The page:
Learning Moments of the Teacher

The best teachers I have known often say that one of the most rewarding aspects of teaching is that you can continually learn from your students. I have been wanting to record some important moments that I have experienced with my students in the classroom over the past spring and summer semesters, and since I just attended a workshop that emphasized “cooperative” dynamics for education, this is a timely post.

This past summer, when I taught the class on love and sex, I had a number of unexpected challenges. It may have been the nature of the class content, or perhaps it is that I am that new young instructor whom students feel more entitled to challenge, but one issue that I encountered from a number of students was an unwillingness to think. I noticed a tendency for students to walk in, sit down, and express their opinions. The problem, however, was that their opinions where their prior opinions, not pieces of their current thought processes. In other words, they could walk in, say what they wanted to say, and think they would get participation credit, without doing the reading, without listening to other people’s comments, and all without spending even a minute of actually engaging in any critical thought. I would reiterate that anyone could come into a class room with prior opinions, and I expected that many people could and did do this, but I was interested in using those opinions as a place to begin a thought process, and not accepting them as a satisfactory end.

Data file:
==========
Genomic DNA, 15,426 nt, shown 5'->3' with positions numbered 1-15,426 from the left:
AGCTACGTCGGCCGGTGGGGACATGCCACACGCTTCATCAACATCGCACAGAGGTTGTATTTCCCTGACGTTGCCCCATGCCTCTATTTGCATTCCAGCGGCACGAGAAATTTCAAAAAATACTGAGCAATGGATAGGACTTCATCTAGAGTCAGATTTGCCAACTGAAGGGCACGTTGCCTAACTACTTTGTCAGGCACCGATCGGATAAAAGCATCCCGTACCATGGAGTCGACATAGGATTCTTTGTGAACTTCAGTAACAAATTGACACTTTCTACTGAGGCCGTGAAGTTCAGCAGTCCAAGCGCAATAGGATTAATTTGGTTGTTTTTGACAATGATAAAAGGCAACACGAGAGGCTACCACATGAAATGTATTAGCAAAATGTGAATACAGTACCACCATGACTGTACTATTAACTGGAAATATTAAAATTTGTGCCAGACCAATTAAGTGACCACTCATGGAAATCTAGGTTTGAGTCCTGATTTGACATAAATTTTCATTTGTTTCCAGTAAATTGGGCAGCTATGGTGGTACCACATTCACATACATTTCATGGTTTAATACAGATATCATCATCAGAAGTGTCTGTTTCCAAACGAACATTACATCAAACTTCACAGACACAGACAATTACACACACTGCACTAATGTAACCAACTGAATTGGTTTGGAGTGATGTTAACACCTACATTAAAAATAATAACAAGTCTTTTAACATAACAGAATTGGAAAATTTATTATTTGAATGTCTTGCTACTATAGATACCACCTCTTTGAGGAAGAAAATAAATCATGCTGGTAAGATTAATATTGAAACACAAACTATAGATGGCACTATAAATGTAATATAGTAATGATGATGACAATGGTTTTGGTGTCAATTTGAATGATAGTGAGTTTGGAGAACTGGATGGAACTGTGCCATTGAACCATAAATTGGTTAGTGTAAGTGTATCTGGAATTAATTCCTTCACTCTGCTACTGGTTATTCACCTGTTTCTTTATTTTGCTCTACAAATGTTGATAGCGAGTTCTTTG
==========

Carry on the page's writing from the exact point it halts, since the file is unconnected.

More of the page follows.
The problem with such “opinions” is that they would manifest in some students’ attitude where they think “philosophy is all about debate and arguing with other people.” Thus, they would come into the room and just state something. They say, “I think this is why it happens…..” and that ellipses could go on for minutes…and minutes…and minutes…..all without much evidence of critical thought, without specific reference to the text, and without leaving much space for other students to respond. On one particular day, a student did just that and ended by saying, “What? After all of that no one has anything to say? I thought that would have provoked some reaction out of people. I guess I am right then.”